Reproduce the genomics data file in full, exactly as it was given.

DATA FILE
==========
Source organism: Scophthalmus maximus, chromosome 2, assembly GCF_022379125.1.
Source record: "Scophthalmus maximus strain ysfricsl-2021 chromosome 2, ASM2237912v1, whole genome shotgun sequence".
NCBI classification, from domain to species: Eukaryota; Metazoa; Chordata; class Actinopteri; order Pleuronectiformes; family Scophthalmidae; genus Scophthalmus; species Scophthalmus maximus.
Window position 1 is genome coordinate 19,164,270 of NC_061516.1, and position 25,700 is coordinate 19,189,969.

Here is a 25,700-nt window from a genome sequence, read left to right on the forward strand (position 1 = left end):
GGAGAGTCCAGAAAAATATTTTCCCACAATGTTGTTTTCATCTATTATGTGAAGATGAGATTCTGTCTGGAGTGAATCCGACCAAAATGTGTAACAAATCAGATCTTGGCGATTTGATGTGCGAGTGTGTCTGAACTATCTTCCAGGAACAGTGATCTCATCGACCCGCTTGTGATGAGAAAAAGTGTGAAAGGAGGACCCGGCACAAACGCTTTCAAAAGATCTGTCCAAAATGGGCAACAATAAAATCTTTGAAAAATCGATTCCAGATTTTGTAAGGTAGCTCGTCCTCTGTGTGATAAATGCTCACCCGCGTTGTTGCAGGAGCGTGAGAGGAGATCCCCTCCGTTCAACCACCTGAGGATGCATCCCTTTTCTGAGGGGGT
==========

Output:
Source organism: Scophthalmus maximus, chromosome 2, assembly GCF_022379125.1.
Source record: "Scophthalmus maximus strain ysfricsl-2021 chromosome 2, ASM2237912v1, whole genome shotgun sequence".
NCBI classification, from domain to species: Eukaryota; Metazoa; Chordata; class Actinopteri; order Pleuronectiformes; family Scophthalmidae; genus Scophthalmus; species Scophthalmus maximus.
Window position 1 is genome coordinate 19,164,270 of NC_061516.1, and position 25,700 is coordinate 19,189,969.

Here is a 25,700-nt window from a genome sequence, read left to right on the forward strand (position 1 = left end):
GGAGAGTCCAGAAAAATATTTTCCCACAATGTTGTTTTCATCTATTATGTGAAGATGAGATTCTGTCTGGAGTGAATCCGACCAAAATGTGTAACAAATCAGATCTTGGCGATTTGATGTGCGAGTGTGTCTGAACTATCTTCCAGGAACAGTGATCTCATCGACCCGCTTGTGATGAGAAAAAGTGTGAAAGGAGGACCCGGCACAAACGCTTTCAAAAGATCTGTCCAAAATGGGCAACAATAAAATCTTTGAAAAATCGATTCCAGATTTTGTAAGGTAGCTCGTCCTCTGTGTGATAAATGCTCACCCGCGTTGTTGCAGGAGCGTGAGAGGAGATCCCCTCCGTTCAACCACCTGAGGATGCATCCCTTTTCTGAGGGGGT